The folks over at Sententiae Antiquae recently posted a passage worth reading from a letter of Benjamin Rush to Ashbel Green from 1807. Therein Rush says:
No more Latin should be learned in these schools than is necessary to translate that language into English, and no more Greek than is necessary to read the Greek Testament. One half or two-thirds of the time now misspent in learning more of those two languages should be employed in learning Hebrew and in studying Jewish antiquities. Eastern customs. Eastern geography, ecclesiastical and natural history, and astronomy, all of which are calculated to discover the meaning and establish the truth of many parts of the Scriptures. No one of the Latin nor Greek poets nor historians should be read in these schools, by which means a pious ignorance will be preserved of the crimes of heathen gods and men related not only without censure but often with praise. “Take heed to thyself that thou be not snared by following them after that they be destroyed before thee, and that thou inquire not after their gods saying how did these nations serve their gods?” Deuteronomy xii. 30. All that is necessary to be known of the heathen mythology and of the crimes of men may be learned from the Bible, where they are recorded probably only for the sake of showing their immutable and necessary connection with the righteous vengeance of Heaven. Nor should moral philosophy be taught in these schools. It is in its present form, according to Mr. Edwards’ account of it, ‘infidelity systematized.’
Now, this is just the kind of thing that Christian culture vultures fidgety for BEAUTY use to ding Protestants as hopeless philistines (Rush and Green were both associated with Presbyterianism). No poetry?! Outrageous! Those Puritans!, scoff, spit, SMH. No wonder Protestants can’t write! Idiots!
All of this, of course, obscures an inconvenient truth–which is to say that those who make this kind of charge play a little, um, fast and loose with history, generally giving a pass to those who might be part of the GREAT TRADITION (sic) and of whom there are fancy paintings by Important Artists, while wringing their hands over the vulgarian Prots who gave us the Amish romance novel.
But where, pray, might Rush have gotten such an idea? Well, I dunno, but–and here’s the inconvenient truth–pretty much everything Rush says was already said by Augustine in Book 2 of On Christian Teaching. Augustine even (sort of) plumps for Hebrew, though, where Jerome was devoted to the Hebraica veritas, Augustine bizarrely gave preference to the LXX.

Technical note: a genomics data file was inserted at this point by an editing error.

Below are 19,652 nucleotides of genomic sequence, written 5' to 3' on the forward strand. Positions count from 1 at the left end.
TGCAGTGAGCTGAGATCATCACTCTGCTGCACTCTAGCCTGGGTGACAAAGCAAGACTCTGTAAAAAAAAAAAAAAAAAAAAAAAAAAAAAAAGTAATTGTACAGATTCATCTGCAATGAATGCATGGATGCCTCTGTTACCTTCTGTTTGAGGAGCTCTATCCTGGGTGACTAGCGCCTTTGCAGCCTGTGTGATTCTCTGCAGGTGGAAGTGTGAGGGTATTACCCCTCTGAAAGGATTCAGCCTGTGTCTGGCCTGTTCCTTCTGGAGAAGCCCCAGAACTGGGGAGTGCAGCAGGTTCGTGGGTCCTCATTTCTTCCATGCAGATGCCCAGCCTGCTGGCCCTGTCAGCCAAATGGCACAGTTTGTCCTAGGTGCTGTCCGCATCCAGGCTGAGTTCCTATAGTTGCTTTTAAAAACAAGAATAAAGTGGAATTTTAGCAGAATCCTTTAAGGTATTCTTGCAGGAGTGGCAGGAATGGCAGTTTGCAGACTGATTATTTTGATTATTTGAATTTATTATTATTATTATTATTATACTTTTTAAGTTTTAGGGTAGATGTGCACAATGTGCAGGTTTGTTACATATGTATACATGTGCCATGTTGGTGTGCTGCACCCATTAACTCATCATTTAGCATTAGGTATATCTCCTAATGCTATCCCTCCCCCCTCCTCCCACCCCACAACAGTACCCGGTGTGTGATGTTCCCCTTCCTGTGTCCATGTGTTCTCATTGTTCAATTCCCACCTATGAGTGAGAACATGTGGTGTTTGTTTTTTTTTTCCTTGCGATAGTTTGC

Yes, yes, of course On Christian Teaching 2 is where Augustine famously talks of “plundering the Egyptians”;1 but we should recall that (1) he mostly means Platonism (i.e. philosophy, not poetry); (2) he was not really what you might call a “fan” of poetry (cf. the Confessions passim);2; and (3) he concludes the book by saying, “#Actually, you can get whatever is useful from the pagans by just reading the Bible–but wait, there’s more!”:
But just as poor as the store of gold and silver and garments which the people of Israel brought with them out of Egypt was in comparison with the riches which they afterwards attained at Jerusalem, and which reached their height in the reign of King Solomon, so poor is all the useful knowledge which is gathered from the books of the heathen when compared with the knowledge of Holy Scripture. For whatever man may have learned from other sources, if it is hurtful, it is there condemned; if it is useful, it is therein contained. And while every man may find there all that he has learned of useful elsewhere, he will find there in much greater abundance things that are to be found nowhere else, but can be learned only in the wonderful sublimity and wonderful simplicity of the Scriptures.
Here’s the deal: love of literature and its BEAUTY!!! does not come from “the tradition” as such. Most “theologians” were hostile to it for over a millenium. It’s not a legacy of Augustine; it’s not a legacy of Thomas. It is in large measure a legacy of the Renaissance and of humanism (indeed, Dante’s ventriloquizing of Thomas in the Paradiso, in which he suddenly finds himself a devotee of Dante’s poetic art, is a kind of proto-Renaissance move, as Robert Hollander points out).
Certain aspects of that humanism then found a ready home in the curricular revisions of Protestant universities. That brings us to another inconvenient truth: one will find far more appreciative things said, and much more constructive use made, of the poets in the writings of someone like–wait for it–the Protestant Philip Melanchthon3 than he will find anywhere in the entire corpus of Augustine or Thomas.
So, then. I happen to think Rush is wrong in what he says above. I think the Greek and Roman poets and historians should be read, preferably in the original.4 But it’s not as though I think that in spite of my Protestantism.5 That would be absurd. Why? Because the most effective Christian counter to Rush’s Augustinianism (you thought I was going to say “puritanism”–oops!) is, precisely, a Protestant humanist one.
- For more on this topic, see my essay in this book.
- Does he protest too much, thereby revealing a strong attraction to the poetic? Of course; the same is true of Plato. But Augustine’s anxieties and guilty pleasures are not the point.
- A longer, revised version of this essay will appear in Davenant’s forthcoming Philosophy and the Christian.
- Increased study of the historians, by the way, is another legacy of the Protestant university.
- I also think that the aforementioned culture vultures don’t take Augustine’s Platonist critique of poetry with nearly enough seriousness; but that is a topic for a different time.